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From the time my children were tiny, reading aloud has been a fixed pleasure in our lives. I remember sitting on the couch with a stack of books that my little ones had gleefully selected, hauled over, and handed to me. In my mind’s eye I can still see them climbing up beside me and settling in for a cozy late-morning read-aloud session.
Over the past twenty years the scenery has changed, the books have changed, the listeners have changed—but the enjoyment has remained, and even deepened.
Reading aloud is a basic mainstay for homeschoolers using the Charlotte Mason Method. It is a powerful way to communicate living ideas and to model great writing styles even before the children can read fluently for themselves.
And after the children have reached the stage where they can read fluently, we have the privilege and responsibility to help them learn to read aloud well for the pleasure of those listening.
“If reading is to be pleasant to the listeners, the reading itself must be distinct, easy, and sympathetic. And here is something more which parents must do for their children themselves, for nobody else will get them into the habit of reading for the pleasure of other people from the moment when they can read fluently at all” (Vol. 5, p. 220).
Reading aloud well is an art form—one that we can help our children cultivate and one that we can keep cultivating, ourselves. Charlotte had some wonderfully practical tips to help us read for the pleasure of others. Let’s take a look at those tips together over the next few weeks.
The Main Faults
One of the biggest problems I had when reading aloud was huge, gaping yawns that seemed to come from nowhere and interrupt at the most inopportune times. So I was surprised and delighted to find that Charlotte addressed that problem!
First, she listed three main faults that seem to be common when people read aloud:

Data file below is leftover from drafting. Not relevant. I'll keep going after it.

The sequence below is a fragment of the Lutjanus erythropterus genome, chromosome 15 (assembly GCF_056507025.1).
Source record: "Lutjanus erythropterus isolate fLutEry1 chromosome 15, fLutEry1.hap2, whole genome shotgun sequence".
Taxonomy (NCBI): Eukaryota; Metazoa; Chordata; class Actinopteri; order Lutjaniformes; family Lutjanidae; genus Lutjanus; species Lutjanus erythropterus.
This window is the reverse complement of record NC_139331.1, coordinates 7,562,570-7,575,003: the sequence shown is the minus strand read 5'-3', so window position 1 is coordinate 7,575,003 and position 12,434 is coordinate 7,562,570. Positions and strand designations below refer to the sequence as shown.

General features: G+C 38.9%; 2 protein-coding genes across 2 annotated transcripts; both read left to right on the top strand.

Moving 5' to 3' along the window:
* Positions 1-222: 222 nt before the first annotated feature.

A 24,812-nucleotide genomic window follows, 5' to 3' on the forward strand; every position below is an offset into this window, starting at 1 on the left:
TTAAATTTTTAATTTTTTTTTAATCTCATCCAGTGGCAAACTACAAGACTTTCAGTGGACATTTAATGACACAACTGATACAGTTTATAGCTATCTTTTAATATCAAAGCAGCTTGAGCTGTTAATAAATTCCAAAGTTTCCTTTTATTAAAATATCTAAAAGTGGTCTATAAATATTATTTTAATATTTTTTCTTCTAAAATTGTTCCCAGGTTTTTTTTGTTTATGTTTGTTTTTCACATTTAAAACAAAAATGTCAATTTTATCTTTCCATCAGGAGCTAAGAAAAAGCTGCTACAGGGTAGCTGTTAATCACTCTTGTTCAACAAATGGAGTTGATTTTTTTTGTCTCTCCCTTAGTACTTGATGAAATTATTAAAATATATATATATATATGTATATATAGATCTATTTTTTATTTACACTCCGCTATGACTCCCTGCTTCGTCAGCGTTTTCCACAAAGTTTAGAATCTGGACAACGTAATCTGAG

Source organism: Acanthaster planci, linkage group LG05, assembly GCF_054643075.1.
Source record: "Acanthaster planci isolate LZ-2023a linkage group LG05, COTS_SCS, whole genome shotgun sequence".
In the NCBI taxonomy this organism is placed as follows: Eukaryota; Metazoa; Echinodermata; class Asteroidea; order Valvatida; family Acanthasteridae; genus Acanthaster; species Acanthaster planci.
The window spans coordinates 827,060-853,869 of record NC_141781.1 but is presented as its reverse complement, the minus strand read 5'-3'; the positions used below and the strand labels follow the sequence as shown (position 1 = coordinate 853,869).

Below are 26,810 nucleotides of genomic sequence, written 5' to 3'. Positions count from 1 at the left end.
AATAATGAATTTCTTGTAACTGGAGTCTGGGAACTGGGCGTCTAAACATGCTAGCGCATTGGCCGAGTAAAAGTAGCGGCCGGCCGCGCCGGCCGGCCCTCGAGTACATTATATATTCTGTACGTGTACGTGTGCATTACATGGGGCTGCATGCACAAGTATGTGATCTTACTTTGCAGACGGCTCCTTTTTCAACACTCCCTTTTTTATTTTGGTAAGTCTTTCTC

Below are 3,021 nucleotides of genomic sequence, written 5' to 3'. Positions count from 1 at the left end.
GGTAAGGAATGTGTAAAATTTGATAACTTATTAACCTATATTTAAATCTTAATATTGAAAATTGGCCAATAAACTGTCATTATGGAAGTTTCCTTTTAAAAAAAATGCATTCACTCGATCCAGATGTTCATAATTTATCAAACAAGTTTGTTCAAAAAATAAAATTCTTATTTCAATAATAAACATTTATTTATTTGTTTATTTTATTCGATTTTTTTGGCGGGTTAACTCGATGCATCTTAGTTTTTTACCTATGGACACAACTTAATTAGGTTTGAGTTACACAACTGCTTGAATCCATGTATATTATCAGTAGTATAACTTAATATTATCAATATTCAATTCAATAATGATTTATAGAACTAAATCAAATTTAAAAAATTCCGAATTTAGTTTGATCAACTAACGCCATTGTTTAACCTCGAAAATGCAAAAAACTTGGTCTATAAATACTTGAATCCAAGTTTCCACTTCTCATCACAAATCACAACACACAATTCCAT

“After indistinct and careless enunciation, perhaps the two most trying faults in a reader are, the slowness which does not see what is coming next, and stumbles over the new clause, and the habit of gasping, like a fish out of water, several times in the course of a sentence” (Vol. 5, pp. 220, 221).
Those are the main faults that we will be addressing in this series.
- Indistinct and careless enunciation
- Stumbling over words and phrases
- Gasping or yawning
So what was Charlotte’s solution to my awkward yawns and gasps?
Tip #1: Inhale through your nose, not your mouth.
“The last fault is easy of cure: ‘Never breathe through the lips, but always through the nostrils, in reading,’ is a safe rule: if the lips be closed in the act of taking breath, enough air is inhaled to inflate the lungs, and supply ‘breath’ to the reader: if an undue supply is taken in by mouth and nostrils both, the inconvenience is caused which relieves itself in gasps” (Vol. 5, p. 221).
After Charlotte pointed out this tendency, I discovered that, yes, I had the bad habit of breathing in through my mouth before each sentence. Once I concentrated on making that one change—breathing in through my nose instead of my mouth—the yawns stopped. Try it; it works!
Next time we’ll look at Charlotte’s tips to help us read smoothly without stumbling.